New Yorkers Excited to Participate in the TCS NYC Marathon Again

Runners breeze through the streets of Brooklyn during the annual TCS NYC Marathon. Photo by Esther Chabbott.


Even with temperatures climbing into the 70s, nearly 48,000 runners from across the world hit the streets for the annual TCS New York City Marathon on Nov. 6. This was the first year the marathon was back in full swing, after a half-full race last year due to the pandemic. In 2020, the race was canceled altogether.

The 26.2 mile race began in Staten Island and continued to both Brooklyn and Queens. Runners then cross the Queensboro Bridge into Manhattan and continue on until the Bronx. The end of the marathon is back in Manhattan by Central Park.

Julius Betesh, avid marathon runner who was all smiles at mile 3 in Dyker Heights, Brooklyn, shared how much he missed running in the marathon the past two years. Betesh said he is happy to be back and feels accomplished once the race is over.

“The thing is, I get it. We had a global pandemic and things had to be put on pause,” said Betesh. “I’m not going to lie to you, I was really sad not being able to run the past two years. Something about completing this specific marathon is extra rewarding and having my family by the sidelines makes the day pretty awesome.”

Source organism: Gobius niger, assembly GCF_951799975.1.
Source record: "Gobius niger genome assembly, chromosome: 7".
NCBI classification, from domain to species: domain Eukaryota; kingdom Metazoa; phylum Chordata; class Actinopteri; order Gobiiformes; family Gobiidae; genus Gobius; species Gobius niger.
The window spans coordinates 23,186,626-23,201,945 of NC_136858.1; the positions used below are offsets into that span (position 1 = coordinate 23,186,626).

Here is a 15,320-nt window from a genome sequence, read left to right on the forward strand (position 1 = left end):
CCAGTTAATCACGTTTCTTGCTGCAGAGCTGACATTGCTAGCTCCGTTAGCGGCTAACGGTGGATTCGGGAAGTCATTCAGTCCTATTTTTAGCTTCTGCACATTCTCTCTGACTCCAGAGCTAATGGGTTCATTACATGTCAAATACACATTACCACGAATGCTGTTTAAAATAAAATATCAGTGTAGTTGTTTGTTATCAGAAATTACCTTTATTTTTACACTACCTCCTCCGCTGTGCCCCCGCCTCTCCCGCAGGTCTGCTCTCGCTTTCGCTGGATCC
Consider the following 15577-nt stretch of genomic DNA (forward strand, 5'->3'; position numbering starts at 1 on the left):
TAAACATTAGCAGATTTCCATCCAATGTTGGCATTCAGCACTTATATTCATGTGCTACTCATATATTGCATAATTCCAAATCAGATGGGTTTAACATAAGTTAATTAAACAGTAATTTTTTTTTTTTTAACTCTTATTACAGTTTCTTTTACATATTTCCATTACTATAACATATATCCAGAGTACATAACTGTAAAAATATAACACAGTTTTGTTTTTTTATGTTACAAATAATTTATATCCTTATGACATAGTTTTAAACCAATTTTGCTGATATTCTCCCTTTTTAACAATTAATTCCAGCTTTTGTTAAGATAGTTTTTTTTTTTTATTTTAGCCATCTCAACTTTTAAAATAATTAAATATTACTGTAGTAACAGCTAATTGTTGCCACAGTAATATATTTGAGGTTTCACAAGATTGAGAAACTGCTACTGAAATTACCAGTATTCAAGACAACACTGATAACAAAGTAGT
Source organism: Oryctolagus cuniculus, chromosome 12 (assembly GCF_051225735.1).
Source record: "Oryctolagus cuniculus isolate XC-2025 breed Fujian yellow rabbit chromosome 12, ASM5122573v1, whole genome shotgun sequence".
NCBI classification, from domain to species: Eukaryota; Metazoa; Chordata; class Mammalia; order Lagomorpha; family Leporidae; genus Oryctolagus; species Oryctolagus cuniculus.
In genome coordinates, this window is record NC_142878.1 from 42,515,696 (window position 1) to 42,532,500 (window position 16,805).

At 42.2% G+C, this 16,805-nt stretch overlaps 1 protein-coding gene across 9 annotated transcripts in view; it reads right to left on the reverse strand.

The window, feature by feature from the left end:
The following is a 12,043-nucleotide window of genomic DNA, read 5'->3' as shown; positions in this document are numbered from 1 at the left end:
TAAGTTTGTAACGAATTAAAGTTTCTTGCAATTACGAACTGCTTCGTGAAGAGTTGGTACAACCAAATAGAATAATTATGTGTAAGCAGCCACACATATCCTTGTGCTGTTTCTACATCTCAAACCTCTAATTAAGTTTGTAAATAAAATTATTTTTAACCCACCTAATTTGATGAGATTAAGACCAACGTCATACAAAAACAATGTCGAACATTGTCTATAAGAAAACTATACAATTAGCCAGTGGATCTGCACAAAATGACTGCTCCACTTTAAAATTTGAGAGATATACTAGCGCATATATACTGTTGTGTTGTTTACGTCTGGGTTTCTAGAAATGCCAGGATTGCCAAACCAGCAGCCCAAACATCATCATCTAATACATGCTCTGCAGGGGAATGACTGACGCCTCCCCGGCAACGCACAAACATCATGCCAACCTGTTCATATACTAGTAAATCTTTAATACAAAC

This year’s marathon had more requirements than years prior to it. Anyone that was working at the marathon, as well as participants over the age of 12,  had to verify that they had every vaccine that the World Health Organization of the US Food & Drug Association recommended. Although the marathon was back in full swing, there were newly added precautions due to the pandemic.

“I used to run in this marathon,” said volunteer worker Cinca Lavy stationed at mile 7 in Park Slope, Brooklyn. “I am no longer able to engage as a runner because of knee issues, so that’s why I volunteered on site. I still want to be a part of the day in any way I can and volunteering is a pretty exciting alternative. What was new this year was that anyone involved was instructed to show proof of vaccination but pretty much everyone is okay with that.” 

On race day, the New York City Police department shut down certain streets for the race to run smoothly. Consequently, there was an immeasurable amount of traffic for anyone driving in the New York area. Parking restrictions were also in place, so even if you did manage to get from point A to point B in a vehicle, odds are you were not able to park. The night prior to the race, the Verrazano Bridge upper level was closed.

NYPD Officer Meyer Alhalabi, who was situated at mile 10 in Williamsburg, Brooklyn, said he was a little bit confused in terms of where to direct traffic, but he used his better judgment to help local drivers.

“No matter what, the nature of the day is going to be a little hectic. I call it organized chaos,” explained Alhalabi. “We do not get too much instruction on directing traffic or helping the people who are not part of the race but are just in New York.”